Hot Brown By The Downs
With the uncertainty in the world around us and the ability to freely roam the world greatly reduced, it is no wonder that the common consumer found comfort in controlling what they could through their food. Eating what is familiar to you can be such a security blanket at times, but while it makes us feel good in the uncertainty portion, it still leaves us unfulfilled in the travel portion lost to many of us. That need for experiences makes new products, with a “safe exploration” aspect to them, a very smart move.
Americans want to try new flavors, but they also have a high desire to feel safe or in control doing it. This combination of security and new experience from food can be delivered by exploring American regional classics as options for new development. One example is the Kentucky hot brown, a classic southern open-faced sandwich. It was originally developed about 100 years ago to feed the late-night partiers at the storied brown hotel and help soak up some of the excess from the night. Today’s equivalent may be how we currently look at the bacon cheeseburger we get in the wee hours of the morning after a robust night out. While classified as an open-faced sandwich, the Kentucky hot brown is a fork and knife experience. You definitely don’t want to pick this thing up.
HISTORY OF THIS SAMI
The hot brown was created in 1926 at the Browns Hotel in Louisville, KY. The brown hotel was a very popular socializing location and would draw over 1,200 people each night to dance in the hotel ballroom. Many of these dancers would find their way into the restaurant late into the evening and get a bite to eat after a night of libations. The Chef at the time was Fred Schmidt and he was looking for an upscale signature dish to feed the late-night dancers. Something substantial and tasty to help soak up the excess from the evening.
The Chef looked to create something that would be a signature dish. With his classical culinary background, it is not a far stretch to see that this is an elevated variation of the traditional Welsh Rarebit which is a cheese sauce over a piece of toast and then browned. He added thick sliced turkey, tomatoes and crisp bacon to the base and gave Kentucky the hot brown. Almost 100 years later and the Brown hotel still uses the original recipe and serves hundreds of this classic daily. During derby week they have been known to serve over 400 in a single day.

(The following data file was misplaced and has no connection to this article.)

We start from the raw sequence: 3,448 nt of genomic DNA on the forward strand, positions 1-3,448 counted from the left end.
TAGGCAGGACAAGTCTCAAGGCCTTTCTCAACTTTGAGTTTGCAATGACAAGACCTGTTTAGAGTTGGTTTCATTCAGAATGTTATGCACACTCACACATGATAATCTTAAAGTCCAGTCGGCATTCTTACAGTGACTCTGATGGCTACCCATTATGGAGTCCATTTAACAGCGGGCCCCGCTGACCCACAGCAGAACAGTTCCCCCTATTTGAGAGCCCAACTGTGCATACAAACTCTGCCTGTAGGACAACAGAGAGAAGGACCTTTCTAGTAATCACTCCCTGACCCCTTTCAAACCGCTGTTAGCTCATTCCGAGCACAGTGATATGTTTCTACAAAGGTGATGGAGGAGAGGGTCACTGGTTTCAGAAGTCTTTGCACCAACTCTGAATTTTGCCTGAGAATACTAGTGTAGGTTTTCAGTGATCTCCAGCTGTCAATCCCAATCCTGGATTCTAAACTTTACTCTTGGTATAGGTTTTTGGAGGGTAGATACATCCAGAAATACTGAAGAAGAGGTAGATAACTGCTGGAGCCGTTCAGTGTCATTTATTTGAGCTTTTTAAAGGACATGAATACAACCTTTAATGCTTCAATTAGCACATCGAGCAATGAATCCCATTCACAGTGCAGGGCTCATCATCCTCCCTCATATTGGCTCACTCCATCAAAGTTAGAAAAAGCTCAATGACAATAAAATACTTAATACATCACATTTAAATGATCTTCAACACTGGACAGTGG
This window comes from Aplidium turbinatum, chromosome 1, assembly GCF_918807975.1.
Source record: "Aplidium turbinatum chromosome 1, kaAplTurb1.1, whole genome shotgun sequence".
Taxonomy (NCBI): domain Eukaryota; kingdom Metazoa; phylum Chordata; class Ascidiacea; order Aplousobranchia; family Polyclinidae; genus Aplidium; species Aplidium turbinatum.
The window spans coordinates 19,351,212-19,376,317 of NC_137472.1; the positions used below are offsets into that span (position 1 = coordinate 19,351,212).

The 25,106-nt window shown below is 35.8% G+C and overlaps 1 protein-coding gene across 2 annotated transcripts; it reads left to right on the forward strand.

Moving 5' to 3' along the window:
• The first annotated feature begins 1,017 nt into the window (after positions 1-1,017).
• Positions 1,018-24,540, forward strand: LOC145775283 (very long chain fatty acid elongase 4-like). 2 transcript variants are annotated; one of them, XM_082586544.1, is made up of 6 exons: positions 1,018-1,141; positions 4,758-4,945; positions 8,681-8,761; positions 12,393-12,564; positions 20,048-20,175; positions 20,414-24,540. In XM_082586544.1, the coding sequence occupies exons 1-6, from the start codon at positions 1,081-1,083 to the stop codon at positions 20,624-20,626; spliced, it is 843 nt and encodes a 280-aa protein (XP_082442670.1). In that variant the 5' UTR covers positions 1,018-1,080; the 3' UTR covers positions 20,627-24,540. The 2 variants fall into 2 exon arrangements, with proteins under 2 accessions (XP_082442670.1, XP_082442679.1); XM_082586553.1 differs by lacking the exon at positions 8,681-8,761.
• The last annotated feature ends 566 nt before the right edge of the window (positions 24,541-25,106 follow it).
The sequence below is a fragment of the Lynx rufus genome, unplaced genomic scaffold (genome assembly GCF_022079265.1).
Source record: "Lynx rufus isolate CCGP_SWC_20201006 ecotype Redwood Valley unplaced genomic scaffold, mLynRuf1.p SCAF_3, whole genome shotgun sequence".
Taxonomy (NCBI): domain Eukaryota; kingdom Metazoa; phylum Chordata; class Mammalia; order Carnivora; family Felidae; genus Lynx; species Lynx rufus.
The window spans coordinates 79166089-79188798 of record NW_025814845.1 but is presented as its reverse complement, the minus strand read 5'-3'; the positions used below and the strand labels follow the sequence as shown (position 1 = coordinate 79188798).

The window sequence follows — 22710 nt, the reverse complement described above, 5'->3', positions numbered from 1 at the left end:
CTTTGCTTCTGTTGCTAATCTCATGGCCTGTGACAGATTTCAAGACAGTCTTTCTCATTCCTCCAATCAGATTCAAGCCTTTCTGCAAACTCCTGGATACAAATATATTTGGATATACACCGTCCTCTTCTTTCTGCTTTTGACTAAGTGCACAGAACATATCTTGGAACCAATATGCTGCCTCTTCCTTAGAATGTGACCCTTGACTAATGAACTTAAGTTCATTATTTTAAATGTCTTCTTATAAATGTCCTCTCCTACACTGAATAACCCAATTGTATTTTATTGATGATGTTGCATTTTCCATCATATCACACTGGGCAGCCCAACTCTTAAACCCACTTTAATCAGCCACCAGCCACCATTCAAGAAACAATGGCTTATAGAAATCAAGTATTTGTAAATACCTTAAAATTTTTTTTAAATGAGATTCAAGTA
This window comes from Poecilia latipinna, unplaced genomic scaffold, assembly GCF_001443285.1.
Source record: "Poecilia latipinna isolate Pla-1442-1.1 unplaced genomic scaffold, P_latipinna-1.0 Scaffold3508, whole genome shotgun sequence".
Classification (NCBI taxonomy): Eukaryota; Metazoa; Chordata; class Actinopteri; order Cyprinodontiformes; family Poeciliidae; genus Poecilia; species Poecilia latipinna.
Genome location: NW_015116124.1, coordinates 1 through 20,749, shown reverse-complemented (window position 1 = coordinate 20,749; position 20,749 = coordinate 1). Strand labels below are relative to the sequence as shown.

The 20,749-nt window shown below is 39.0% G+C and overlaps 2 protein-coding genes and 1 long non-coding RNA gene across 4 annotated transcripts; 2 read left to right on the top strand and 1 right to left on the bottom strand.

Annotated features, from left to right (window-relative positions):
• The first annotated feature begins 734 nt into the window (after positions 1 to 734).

Traditionally a single piece of thickly sliced and toasted Texas toast was used. It acts as the base of this unique dish.
Turkey is the traditional meat. Originally it was a 1” thick slice. There are many current variations where they add meat such as ham or chicken but they primarily still include the turkey.
Tomatoes, usually a slice or two, but they can be quartered as well. Traditional recipe has them quartered, but sliced seems to be the norm today.
- Bacon: crisp and on top as a garnish after broiling.
- Other garnishes: Paprika and chopped parsley are common, as well as other shredded cheese.
A mornay sauce. This is a cheesy variation of the Bechamel sauce. Bechamel, one of the five French “mother” sauces, is milk-based and thickened with a roux, seasoned with nutmeg, onion and bay leaf. Once the addition of cheese happens, you have a Mornay sauce. In the classic version of Mornay sauce Gruyere is the main cheese, however any cheeses may be used and still have it be a Mornay sauce. In the hot browns case, it has historically been a hard cheese such as parmesan or pecorino Romano.
The standard recipe calls for a specific step of broiling the components to reach a golden gratin. Gratin is the method of lightly browning a dish with a cheese or breadcrumb top.
- Toast on the bottom, then add turkey and tomatoes.
- Cover the base generously with the Mornay sauce.
- Broil dish to give it a slight gratin.
- Garnish with sliced bacon and other garnishes as desired.
VARIATIONS YOU MIGHT COME ACROSS:
Upscale – TOP OF THE RICK HOT BROWN (the Rickhouse restaurant, Bardstown, KY) – A croissant topped with roasted turkey and chicken, eleven-cheese sauce and melted cheddar cheese. Garnished with fried pancetta and tomatoes.
Breakfast – KENTUCKY BREAKFAST HOT BROWN (Mammy’s Kitchen, Bardstown, KY) – Oven roasted turkey and country ham piled on top of two pieces of Texas toast. Covered in Mammy’s parmesan cheese sauce and two eggs. Browned in the oven and topped with bacon and sliced tomatoes.
Appetizer – HOT VS. BROWN FRIES (SIDE BAR, Louisville, KY)- French fries, Beer cheese, roasted turkey, applewood bacon and tomatoes.
Pizza – HOT BROWN PIZZA (Sicilian Pizza and Pasta, Louisville, KY)– Roasted turkey, bacon, tomato over creamy cheddar alfredo sauce.
Micro-pub rendition – HOTTER BROWN (Village Anchor, Louisville, KY) – Fresh French bread, pulled fried chicken, oven-roasted tomatoes, candied Anchor bacon, Mornay sauce.
Upscale brunch – OPEN FACE HAM SAMI (Beatrice & Woodsley, Denver, CO): House-smoked ham, Mornay sauce and toasted sourdough make up the foundation, English pea puree, a bright salsa Verde sandwich is capped with a sunny-side-up egg.
This classic regional sandwich offers another slight glimpse into American culinary history and a very solid profile for a safe new product development base that provides comfort and experience. Use your imagination as to how you can convert this classic into a retail bowl, snack profile, pizza or even an appetizer.